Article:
|1977 Pontiac Grand Prix|
Made Especially for Leo T. Shepherd
I drove my first ever date to prom in it. I was all tuxed up, and she wore an incredible white and silver gown that not only made her look like a princess, but it perfectly matched the Grand Prix! The day was an unseasonably warm day that topped 90 degrees. Dad took the cover off of it, polished it up as beautiful as the day it sat in the showroom, and I fulfilled a childhood dream as those four shiny blackened tires crunched out of the gravel driveway in Preble County, Ohio to pick up my date. I soon discovered that the a/c was inoperable. It didn't matter... I was driving this car.
As I neared the big town of Trenton (relevant to Preble Co.) to sweep her off her feet... I realized the second complication of this necessarily perfect day, it was the cities' annual Garage Sale Day. And so... in the 90 degree heat, me with full jacket, scarf, vest, and tails; and her with a full length, lined ball gown... we drove with the windows down a full 10 m.p.h. through the 3 mile stretch to get out of garage sale hell. I looked over at her with her perfect hair (it was 1992) and makeup, and while sweat beaded down her face, she smiled at me. I knew this girl was special.
The torturous drive there was erased by the magical drive home. I had a trusty cassette of Harry Connick Jr., We Are In Love cued to play Nightingale Sang in Berkeley Square, and as we pulled out of the Manchester Inn & Motor Lodge in Middletown Ohio, I pressed play on the cassette and then hit the button to open the roof. The air was cool and I drove softly through windy roads and hills as I took the long way home through the countryside. A kiss goodnight made the evening complete and I returned the Grand Prix safely home.
Three years later I married that girl.
This perfect night nearly didn't happen. A trip to Taco Bell nearly changed everything. Who knows how different life could have been, had I not so dearly loved that car (at least, according to my memories as a child).
It was my job to hold the bag of tacos. Of course I dropped them and the whole bag fell into the floorboard and rolled up near the firewall. I'm sure my mom was fussing at me, but I don't remember. I was bent over double, reaching down trying to salvage tacos when the world exploded with violence, crushing and tearing noise, and bright light. Thankfully, I had my seatbelt on. My parents didn't need a law to take precautions to keep their kids safe.
We had collided into the edge of an old concrete bridge alongside the Sorg Paper Company. The right front fender was destroyed, the tire was shredded, and the hood was a folded up mangled mess. I had forgotten about the tacos... I stood there in silence. After determining that I wasn't hurt, mom tried to reassure me by saying, "its ok Chad, we can get another car." That was when I had my breakdown, sobbing, "I DON'T WANT ANOTHER CAR, I WANT THIS ONE!"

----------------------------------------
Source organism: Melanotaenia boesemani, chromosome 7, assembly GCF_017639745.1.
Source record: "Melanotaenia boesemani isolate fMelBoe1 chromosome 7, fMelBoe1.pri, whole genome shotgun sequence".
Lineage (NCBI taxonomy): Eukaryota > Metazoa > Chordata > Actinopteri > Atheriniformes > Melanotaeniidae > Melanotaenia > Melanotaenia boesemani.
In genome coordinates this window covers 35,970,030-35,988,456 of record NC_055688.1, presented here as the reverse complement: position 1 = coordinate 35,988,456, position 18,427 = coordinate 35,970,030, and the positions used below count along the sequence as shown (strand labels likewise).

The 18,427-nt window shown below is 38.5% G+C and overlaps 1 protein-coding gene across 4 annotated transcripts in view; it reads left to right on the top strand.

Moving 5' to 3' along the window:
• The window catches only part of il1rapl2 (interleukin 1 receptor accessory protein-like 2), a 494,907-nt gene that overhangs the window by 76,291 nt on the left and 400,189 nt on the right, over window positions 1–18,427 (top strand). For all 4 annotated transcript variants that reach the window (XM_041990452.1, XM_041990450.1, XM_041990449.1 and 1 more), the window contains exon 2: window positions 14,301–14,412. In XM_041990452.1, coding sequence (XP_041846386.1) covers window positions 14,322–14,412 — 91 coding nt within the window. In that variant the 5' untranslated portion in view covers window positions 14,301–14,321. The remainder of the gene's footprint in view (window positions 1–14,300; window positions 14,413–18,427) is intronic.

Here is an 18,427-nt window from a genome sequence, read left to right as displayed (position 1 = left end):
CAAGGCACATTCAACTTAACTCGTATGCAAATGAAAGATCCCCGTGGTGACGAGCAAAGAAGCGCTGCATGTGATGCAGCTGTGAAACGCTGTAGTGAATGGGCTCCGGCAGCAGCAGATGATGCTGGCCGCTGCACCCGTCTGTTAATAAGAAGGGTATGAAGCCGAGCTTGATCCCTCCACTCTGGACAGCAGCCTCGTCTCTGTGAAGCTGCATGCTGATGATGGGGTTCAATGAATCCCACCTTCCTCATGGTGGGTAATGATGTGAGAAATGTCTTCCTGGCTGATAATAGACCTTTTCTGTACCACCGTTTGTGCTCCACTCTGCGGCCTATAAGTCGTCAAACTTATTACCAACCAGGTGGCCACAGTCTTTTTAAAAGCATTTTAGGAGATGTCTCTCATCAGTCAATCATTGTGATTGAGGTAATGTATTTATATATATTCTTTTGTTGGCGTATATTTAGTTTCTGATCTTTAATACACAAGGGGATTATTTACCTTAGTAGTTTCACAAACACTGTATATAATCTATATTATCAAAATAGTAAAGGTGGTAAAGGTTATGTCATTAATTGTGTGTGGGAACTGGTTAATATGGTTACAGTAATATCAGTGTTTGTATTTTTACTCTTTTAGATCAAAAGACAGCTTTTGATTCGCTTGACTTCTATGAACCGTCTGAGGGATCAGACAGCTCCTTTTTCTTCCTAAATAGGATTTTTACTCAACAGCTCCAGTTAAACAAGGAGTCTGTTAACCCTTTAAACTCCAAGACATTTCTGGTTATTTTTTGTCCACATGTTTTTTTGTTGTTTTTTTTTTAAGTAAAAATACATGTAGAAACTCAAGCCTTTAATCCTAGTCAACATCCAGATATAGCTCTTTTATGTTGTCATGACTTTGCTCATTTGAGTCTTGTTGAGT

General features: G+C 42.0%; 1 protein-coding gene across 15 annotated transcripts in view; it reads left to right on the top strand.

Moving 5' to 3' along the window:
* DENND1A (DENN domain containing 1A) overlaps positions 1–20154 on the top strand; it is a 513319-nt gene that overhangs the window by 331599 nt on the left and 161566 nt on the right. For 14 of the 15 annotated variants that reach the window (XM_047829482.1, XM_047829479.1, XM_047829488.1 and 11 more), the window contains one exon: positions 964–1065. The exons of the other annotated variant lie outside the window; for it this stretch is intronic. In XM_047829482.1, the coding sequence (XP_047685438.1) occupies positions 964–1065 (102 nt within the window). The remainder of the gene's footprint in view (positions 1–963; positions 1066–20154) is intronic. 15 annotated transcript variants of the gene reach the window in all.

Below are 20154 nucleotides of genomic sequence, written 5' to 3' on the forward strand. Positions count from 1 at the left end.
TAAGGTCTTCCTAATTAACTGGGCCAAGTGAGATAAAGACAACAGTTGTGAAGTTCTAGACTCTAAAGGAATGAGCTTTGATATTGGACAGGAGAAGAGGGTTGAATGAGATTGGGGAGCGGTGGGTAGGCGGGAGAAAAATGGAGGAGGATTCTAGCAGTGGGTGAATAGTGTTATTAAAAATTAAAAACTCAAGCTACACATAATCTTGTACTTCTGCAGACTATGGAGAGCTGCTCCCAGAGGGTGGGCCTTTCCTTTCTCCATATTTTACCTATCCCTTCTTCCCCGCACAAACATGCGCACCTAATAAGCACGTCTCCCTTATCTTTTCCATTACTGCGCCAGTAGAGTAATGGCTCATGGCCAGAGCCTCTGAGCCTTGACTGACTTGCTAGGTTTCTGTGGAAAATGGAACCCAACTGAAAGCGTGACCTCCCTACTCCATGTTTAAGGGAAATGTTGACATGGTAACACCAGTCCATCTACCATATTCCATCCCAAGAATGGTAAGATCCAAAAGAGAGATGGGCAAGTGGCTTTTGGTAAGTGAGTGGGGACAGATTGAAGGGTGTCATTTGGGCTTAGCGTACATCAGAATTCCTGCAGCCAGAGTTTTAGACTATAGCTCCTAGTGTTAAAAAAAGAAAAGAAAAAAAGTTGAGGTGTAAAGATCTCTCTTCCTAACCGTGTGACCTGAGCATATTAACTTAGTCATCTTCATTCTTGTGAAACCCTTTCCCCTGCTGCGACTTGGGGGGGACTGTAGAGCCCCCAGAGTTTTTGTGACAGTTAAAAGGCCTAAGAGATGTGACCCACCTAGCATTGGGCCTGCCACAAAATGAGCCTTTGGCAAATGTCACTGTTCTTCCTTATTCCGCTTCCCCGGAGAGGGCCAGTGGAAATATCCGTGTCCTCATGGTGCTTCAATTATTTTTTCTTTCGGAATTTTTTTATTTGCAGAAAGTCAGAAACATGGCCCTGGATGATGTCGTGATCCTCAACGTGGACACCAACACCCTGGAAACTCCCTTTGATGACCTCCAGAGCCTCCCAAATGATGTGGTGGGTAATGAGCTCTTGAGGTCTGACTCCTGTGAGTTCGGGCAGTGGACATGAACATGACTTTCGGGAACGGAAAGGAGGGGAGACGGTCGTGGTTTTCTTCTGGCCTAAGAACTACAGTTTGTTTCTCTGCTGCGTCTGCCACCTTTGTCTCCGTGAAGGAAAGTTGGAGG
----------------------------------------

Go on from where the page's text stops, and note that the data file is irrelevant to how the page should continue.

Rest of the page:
I was about 10 years old, I'm guessing it was around 1984... and I still don't know how we got the tow truck there and found our way to Mammaw's house... we had no cell phones, it was late, and we were in an abandoned part of town! Life was tougher then, but my mama was resourceful.
In my child-hood memory, I attribute the fact that we had that car repaired rather than junking it to my own persistence. I remember mom and dad haggling for hours with the body shop about the details. In my mind... I single-handedly saved the Grand Prix (I am thinking my parents might tell it differently).
After all that... I was sure that I would have that car forever. But that was not the case. I remember the call I took in my dorm room. My dad knew how much I loved the car. He explained that he had a buyer for it, and the guy was willing to pay top dollar. Dad said that it would be well taken care of, and asked me if I was ok with him selling it. Dad didn't mention it, but he and mom were helping me pay for school and I knew the budget must be tight.
I have always trusted my dad, he has never led me wrong. I know that he would give up everything for me... and so, while I felt the pain of losing the Grand Prix, I told him something like, "oh, sure... of course." I think I may even have commented about what a good price he got.
I spent that night thinking of the memories I had in that car... vacations, the black & red pillow that always sat in the backseat, the trunk where mom always hid my Christmas presents (yeah mom... I always found them & even played with them before Christmas... confession time, ugh).
But... I knew that life was about change. And the education I was getting, and the love of my parents was much more important than the family car. And, I knew the memories of midnight nightingale's with a princess was mine forever.
At some point we all have to learn to let go... if we want to move forward. The things we believe that we hold on so tightly to, in reality hold onto us. We have to decide if we are willing to let go, or if we are slaves to our possessions and the past. Even so, it is necessarily difficult to let go of what we have... and I believe that is a good thing. It gives us pause to consider where we've been, to reflect on the moments that have shaped us, and the road that has brought us this far.
10 suitcases and 5 carry-ons will hold a few possessions, but everything that matters will be looking to me from the faces of my wife and children as we board that plane.
I desire more than anything that my children capture the goodness of my parents, embrace the magical moments in life, and always be willing to let go.
I am so thankful for parents who sacrificed so much for me, and a white 1977 Grand Prix that carried me many a safe mile along the road that brought us here.
We each have a plaque on our lives...
Especially Made in the Image of God.
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